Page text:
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Ivan Iafeta

The Influencers Column: Ivan Iafeta

Ivan Iafeta
Ivan Iafeta: Regenerate Christchurch CEO

For the past 14 months, identifying and assessing potential land uses in the Ōtākaro Avon River Corridor has been a significant part of Regenerate Christchurch’s work to develop a regeneration plan for the area.
The transformational opportunity it represents, as well as the local and national benefits, cannot be underestimated and it has been critical that we ensure our decision-making is informed, consistent and accountable.
While an independent community needs survey, carried out by Nielsen, identified a strong community interest in the corridor’s water quality, research findings on their own do not provide a comprehensive mechanism for testing all ideas.
Therefore, at Regenerate Christchurch, our assessment of potential land use combinations has included considering how these options might support safe, strong, healthy and connected communities, provide increased recreation and leisure activities, restore native habitat, create sustainable economic activity, attract visitors, provide opportunities to learn from the natural environment and address the challenges of climate change.
We have also assessed the potential land use combinations for their feasibility and how they might provide low and no-cost activities for all ages and abilities, and improve connections between central and east Christchurch.
The Red Zone Futures exhibition, which will run for five weeks from 26 May at 99 Cashel Mall – with parallel mobile and online exhibitions – will demonstrate the transformational opportunities within the river corridor. Opportunities that will deliver significant benefits for us here in Christchurch, as well as people around New Zealand and around the world.

Ivan Iafeta

The Influencers Column: Ivan Iafeta

Ivan Iafeta
Ivan Iafeta

In mid-March, our organisation Regenerate Christchurch published some recently taken drone images of the Bexley Wetland and Southshore Spit on social media, and the photos generated a large amount of positive engagement with our online audiences.
The positive feedback we received – and continue to receive – reflects the importance that the areas of the Ōtākaro Avon River Corridor and the Avon Heathcote estuary holds to so many people. This space is a valuable resource for the community, not just from an ecological point of view, but also for its potential to be an incredible place for bold ideas and innovation to be showcased both for Cantabrians and greater New Zealand.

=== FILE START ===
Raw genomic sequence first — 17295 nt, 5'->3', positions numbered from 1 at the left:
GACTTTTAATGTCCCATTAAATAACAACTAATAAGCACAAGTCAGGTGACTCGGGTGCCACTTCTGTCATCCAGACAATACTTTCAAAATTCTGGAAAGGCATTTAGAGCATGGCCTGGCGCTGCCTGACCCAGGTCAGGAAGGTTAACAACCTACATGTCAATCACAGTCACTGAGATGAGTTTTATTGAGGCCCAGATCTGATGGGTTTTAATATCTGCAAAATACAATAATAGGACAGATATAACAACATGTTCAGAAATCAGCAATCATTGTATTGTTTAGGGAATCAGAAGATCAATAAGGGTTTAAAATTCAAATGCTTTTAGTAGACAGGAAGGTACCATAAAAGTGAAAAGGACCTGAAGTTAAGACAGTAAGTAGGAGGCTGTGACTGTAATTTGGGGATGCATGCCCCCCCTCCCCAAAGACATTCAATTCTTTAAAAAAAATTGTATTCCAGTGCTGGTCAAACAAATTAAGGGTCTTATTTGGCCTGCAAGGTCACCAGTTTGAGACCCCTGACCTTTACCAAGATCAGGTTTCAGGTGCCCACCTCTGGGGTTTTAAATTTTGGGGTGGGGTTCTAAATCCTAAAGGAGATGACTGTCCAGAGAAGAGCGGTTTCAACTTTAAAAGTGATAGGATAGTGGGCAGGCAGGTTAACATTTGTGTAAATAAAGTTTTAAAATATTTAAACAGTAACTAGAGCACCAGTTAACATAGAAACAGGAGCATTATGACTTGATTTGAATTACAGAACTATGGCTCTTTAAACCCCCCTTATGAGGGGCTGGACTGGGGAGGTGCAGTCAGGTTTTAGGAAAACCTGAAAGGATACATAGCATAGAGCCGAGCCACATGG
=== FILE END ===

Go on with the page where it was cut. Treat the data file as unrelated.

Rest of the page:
We’re excited about the potential the area has to become a world-leading living laboratory, where we learn, experiment and research, test, and create new ideas and ways of living, such as how we adapt to sea-level rise and climate change.
Meanwhile, on back-to-back weekends in March, the Children’s Day and Polyfest events were held in the former residential red zones on the corner of New Brighton Road and Locksley Avenue. Both days transformed the ‘Regeneration Area’ into a thriving, bustling carnival-like atmosphere as crowds of happy people enjoyed great music, performances, food, activities and games.
These events, and other transitional uses of the 602-hectare Regeneration Area from Barbadoes Street to the Bexley Wetland, provide a glimpse into how the area can provide immense benefit to Christchurch and New Zealand in the future. There are some very exciting times ahead.

Ivan Iafeta

The Influencers Column: Ivan Iafeta

Ivan Iafeta: Regenerate Christchurch CEO
Ivan Iafeta: Regenerate Christchurch CEO

Christchurch’s rebuild is an opportunity to transform our city and leave a legacy for future generations, something which requires public and private organisations to partner together. Exploring these new ways of working together has long-lasting, far-reaching benefits for all of us.
I’m really pleased that Regenerate Christchurch has now signed agreements with both the University of Canterbury and Lincoln University. These will enable new and innovative opportunities for research, teaching and learning, particularly around the environmental and social regeneration, and ecology of the Ōtākaro Avon River Corridor Regeneration Area – the former red zone.
We’ll share resources and knowledge, and collaborate with two of New Zealand’s most recognised universities to create new learning experiences for local and international students, communities and visitors.
We’d like to establish a world-leading living laboratory, where we learn, experiment and research; testing and creating new ideas and ways of living. It’s also an opportunity to demonstrate how to adapt to the challenges and opportunities presented by natural hazards, climate change and a river’s floodplain.
Long-term, we want to see Christchurch recognised as a leader in developing technology for communities to adapt to climate change, and see an increase in science and technology-based jobs in our city.
These partnerships between Regenerate Christchurch and tertiary providers will provide opportunities for staff and students, such as trialling ideas and projects that could also lead to commercial opportunities, involvement in internships, community engagement, research, and investigating the long-term impact of regeneration.